In the case of (3Y-TZP-SiO2NPs), Micro hardness data are represented in Table 5 and Figure 12. A noticeable rise in hardness was seen along with rising the weight of silica NPs. In zirconia-based composites, the incorporation of nano-size-reinforced particles is principally responsible for the increase in average hardness. It is particularly important to note that both zirconium dioxide and silica nanoparticles are made from ceramic materials, which helps to avoid positional load limitations and deformations of the matrix throughout the hardness test. Also, the matrix and the reinforcement nanoparticles differ in their thermal expansion coefficient values, resulting in a more dense matrix, which causes it to harden [60, 61]. The hardness was at its highest point in specimens (B2, D2, F2) because, as soaking time increases, defects that degrade their mechanical properties are reduced during sintering, leading to full densification.

Table 5. Measurement of Hardness by Vickers Indentation

Sample Code

Sample Description

Hardness (MPa)





3Y-TZP-0.5wt.%ZnO NPs



3Y-TZP-1wt.%ZnO NPs



3Y-TZP-1.5wt.%ZnO NPs



3Y-TZP-2wt.%ZnO NPs



3Y-TZP-2.5wt.%ZnO NPs



3Y-TZP - 0.5wt.%SiO2NPs














Figure 11. The effects of adding ZnO NPs in different weight rates on Vickers microhardness

Figure 12. The effects of adding SiO2 NPs in different weight rates on Vickers microhardness

In addition, increased density and decreased porosity exert a substantial impact on these high hardness levels. Nevertheless, toughness does not necessarily improve in more hard surfaces, as it also profoundly impacted by factors like grain size and distribution, as also demonstrated in the present work. Also, an increase in residual surface stresses produced by the interaction of silica nanoparticles with the ceramic matrix substrate (3Y-TZP) might lead to higher hardness, because the reinforcement phase and ceramic substrate have different coefficients of thermal expansion [60]. Eventually, the silica NPs function as a barrier against opposing forces, limiting and restricting other particles' mobility as they pass through one another, as well as their orientation, which leads to a rise in hardness value. Overall, harder surfaces are indicators of higher resistance to the influences of wear and scratch.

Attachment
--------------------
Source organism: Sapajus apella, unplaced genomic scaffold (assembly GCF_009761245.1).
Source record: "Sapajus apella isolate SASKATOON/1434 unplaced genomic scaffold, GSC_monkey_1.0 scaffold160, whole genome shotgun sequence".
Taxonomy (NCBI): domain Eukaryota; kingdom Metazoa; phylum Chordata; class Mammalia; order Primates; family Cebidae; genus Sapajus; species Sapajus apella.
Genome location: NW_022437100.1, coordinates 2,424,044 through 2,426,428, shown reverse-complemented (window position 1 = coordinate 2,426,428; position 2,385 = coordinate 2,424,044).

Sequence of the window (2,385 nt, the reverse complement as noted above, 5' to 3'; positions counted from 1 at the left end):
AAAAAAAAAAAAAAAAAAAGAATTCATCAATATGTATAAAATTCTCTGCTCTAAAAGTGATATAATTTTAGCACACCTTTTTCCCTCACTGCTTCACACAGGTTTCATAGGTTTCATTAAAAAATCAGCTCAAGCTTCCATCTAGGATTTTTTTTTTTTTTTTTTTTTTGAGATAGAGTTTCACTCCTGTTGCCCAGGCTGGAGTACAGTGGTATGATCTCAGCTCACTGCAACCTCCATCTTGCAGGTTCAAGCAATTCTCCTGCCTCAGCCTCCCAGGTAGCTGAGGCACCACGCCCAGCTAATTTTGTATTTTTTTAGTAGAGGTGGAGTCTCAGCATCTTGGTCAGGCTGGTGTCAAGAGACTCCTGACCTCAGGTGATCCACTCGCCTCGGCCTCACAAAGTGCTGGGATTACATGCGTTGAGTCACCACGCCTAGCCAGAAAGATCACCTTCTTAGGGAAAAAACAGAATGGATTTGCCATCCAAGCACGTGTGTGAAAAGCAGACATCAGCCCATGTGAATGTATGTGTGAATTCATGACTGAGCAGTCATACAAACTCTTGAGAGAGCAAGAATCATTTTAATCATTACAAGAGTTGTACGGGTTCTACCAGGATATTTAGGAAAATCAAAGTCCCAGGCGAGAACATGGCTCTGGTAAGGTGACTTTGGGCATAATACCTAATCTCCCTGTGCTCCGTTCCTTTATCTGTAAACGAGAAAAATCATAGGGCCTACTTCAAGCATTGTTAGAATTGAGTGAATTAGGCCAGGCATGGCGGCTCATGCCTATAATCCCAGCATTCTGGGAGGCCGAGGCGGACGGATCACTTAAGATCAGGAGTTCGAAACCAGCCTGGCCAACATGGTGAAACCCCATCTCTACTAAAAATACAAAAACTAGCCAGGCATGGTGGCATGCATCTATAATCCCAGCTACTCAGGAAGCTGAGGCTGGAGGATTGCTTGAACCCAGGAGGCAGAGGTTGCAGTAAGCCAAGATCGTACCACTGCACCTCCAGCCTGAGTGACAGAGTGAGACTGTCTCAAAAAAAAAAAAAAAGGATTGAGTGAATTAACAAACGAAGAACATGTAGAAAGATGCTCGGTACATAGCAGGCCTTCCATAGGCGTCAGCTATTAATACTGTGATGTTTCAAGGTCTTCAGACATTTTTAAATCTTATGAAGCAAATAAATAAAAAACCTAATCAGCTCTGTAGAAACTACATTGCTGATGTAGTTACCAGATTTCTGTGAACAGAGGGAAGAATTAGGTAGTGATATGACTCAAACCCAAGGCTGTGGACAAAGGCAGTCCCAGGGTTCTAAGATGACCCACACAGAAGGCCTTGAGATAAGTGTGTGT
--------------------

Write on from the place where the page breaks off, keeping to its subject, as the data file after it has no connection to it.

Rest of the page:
As presented in Figure 13, the surfaces morphology, which is generated due to the addition of nanomaterial. The surface morphology of the pure 3Y-TZP, as shown in Figure 13, was analyzed after undergoing 2 hrs of heat treatment at 1400℃.

Figure 13. The FESEM analysis for the pure 3Y-TZP in different measuring scale

Besides, the addition of the 1.5wt% of (ZnO NPs) to the 3Y-TZP prestented different surface morphology, such as sephercal nano particles, as shown in Figure 14.

Figure 14. The surface morphology of the 3Y-TZP-ZnONP (1.5wt% of (ZnO NPs)

Finally, the surface morphology of the prepared nano composite (3Y-TZP-SiO2NPs) specimen, 1.5wt% of (SiO2NPs) was presented in Figure 15 and the deference was very clear.

Figure 15 demonstrate that the (3Y-TZP-SiO2NPs) composite was entirely densities at 1400℃ as a result of complete densification of the composite during sintering.

Figure 15. The surface morphology of the for the prepared (3Y-TZP-SiO2NPs) nanocomposites specimen, 1.5wt% of (SiO2NPs)

The reduction in particle size affects a materials mechanical characteristics. It is well understood that lowering the size of grains to the nano scale or forming a nano composite improves the strength of ceramic materials. As a result, when a finer grain size of ZnO is introduced, the hardness of the compacted nano powder composite increases. Because of the reduction in flaws that impair their mechanical characteristics during sintering and the manifestation of full densification, as well as the distribution and size of the grain sizes for the matrix and reinforcement phases.

3.4 Structural characterization of prepared nano composite specimens, XRD analysis for pure-3Y-TZP, 3Y-TZP-ZnO NPs

Figure 16 shows that the main and only phase formed is tetragonal zirconia (t-ZrO2). The structural characterization of pure (3YTZP) after sintering at 1400℃ indicates the XRD patterns of the tetragonal ZrO2 crystal phase as compared to JCPDS File No. 79-1771 and ICDD 042-1164. Hence, seven significant peaks of t-ZrO2 were observed. Figure 16 shows the XRD pattern of zirconia, indicating the peaks at 2Ɵ=31.25˚, 36.01˚, 51.17˚, 60.57˚, 63.58˚, 74.66˚, 82.78˚ that correspond to (300), (110), (112), (211), (202), (220), and (301) planes, respectively, indicating that the tetragonal phase is prevalent. In the case of (3Y-TZP-ZnONPs), as shown in Figure 17, the XRD pattern at an angle 2Ɵ, exerts twelve peaks at 2Ɵ(31.36˚, 36.14˚, 36.17˚, 51.36˚, 51.78˚, 60.39˚, 60.78˚, 63.70˚, 63.88˚, 74.79˚, 82.63˚, 82.89˚), that correspond to (300), (110), (101), (112), (311), (211), (222), (202), (103), (220), (301), and (104) planes.